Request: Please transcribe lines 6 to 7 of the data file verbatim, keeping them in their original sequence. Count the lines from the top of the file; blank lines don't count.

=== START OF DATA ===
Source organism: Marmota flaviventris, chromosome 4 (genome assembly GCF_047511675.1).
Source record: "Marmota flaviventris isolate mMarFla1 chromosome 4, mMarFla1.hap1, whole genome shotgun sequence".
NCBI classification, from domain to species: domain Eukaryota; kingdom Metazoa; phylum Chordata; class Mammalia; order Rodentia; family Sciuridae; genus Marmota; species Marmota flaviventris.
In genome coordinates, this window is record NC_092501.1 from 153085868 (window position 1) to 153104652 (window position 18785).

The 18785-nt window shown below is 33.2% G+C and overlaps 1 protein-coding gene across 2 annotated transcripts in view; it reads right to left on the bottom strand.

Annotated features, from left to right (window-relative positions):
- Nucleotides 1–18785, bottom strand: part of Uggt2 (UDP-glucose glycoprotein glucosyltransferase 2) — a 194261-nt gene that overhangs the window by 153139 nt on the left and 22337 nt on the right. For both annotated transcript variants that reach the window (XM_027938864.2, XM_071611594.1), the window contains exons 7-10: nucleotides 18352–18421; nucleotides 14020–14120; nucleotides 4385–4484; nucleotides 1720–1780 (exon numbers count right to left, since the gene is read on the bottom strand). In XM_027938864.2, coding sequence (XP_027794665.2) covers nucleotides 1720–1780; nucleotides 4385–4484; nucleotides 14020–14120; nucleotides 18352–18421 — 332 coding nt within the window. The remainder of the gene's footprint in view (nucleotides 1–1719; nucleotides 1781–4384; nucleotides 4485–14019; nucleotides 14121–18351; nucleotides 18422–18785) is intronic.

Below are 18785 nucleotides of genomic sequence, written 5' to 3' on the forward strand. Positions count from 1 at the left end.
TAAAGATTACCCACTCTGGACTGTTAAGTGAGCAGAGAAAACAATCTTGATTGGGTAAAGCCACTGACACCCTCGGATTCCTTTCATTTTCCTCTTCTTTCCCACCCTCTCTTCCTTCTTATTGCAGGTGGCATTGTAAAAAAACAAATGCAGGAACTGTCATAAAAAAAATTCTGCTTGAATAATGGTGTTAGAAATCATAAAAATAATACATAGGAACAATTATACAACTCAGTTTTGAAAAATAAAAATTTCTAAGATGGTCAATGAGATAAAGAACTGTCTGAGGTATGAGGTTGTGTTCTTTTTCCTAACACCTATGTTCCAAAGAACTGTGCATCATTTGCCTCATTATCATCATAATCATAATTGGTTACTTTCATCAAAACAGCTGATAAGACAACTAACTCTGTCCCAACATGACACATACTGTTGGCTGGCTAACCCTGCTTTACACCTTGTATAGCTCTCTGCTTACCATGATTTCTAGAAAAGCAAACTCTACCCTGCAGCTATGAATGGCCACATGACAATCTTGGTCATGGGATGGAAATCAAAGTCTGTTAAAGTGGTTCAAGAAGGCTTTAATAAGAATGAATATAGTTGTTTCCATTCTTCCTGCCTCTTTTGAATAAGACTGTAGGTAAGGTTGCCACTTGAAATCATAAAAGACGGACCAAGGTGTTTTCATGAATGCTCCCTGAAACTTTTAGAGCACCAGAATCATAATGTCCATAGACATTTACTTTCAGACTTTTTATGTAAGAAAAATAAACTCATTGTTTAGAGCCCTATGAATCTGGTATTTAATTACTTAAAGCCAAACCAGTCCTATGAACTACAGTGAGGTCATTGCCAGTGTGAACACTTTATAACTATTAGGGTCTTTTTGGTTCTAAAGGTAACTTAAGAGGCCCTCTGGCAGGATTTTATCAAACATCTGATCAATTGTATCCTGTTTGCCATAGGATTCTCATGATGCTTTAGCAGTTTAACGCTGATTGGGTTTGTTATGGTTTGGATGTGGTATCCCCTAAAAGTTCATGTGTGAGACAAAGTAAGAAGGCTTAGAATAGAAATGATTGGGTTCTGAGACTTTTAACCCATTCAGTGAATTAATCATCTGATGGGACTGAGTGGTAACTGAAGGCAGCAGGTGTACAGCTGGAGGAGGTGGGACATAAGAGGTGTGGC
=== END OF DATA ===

Annotated features, from left to right (window-relative positions):
- Nucleotides 1–18785, bottom strand: part of Uggt2 (UDP-glucose glycoprotein glucosyltransferase 2) — a 194261-nt gene that overhangs the window by 153139 nt on the left and 22337 nt on the right. For both annotated transcript variants that reach the window (XM_027938864.2, XM_071611594.1), the window contains exons 7-10: nucleotides 18352–18421; nucleotides 14020–14120; nucleotides 4385–4484; nucleotides 1720–1780 (exon numbers count right to left, since the gene is read on the bottom strand). In XM_027938864.2, coding sequence (XP_027794665.2) covers nucleotides 1720–1780; nucleotides 4385–4484; nucleotides 14020–14120; nucleotides 18352–18421 — 332 coding nt within the window. The remainder of the gene's footprint in view (nucleotides 1–1719; nucleotides 1781–4384; nucleotides 4485–14019; nucleotides 14121–18351; nucleotides 18422–18785) is intronic.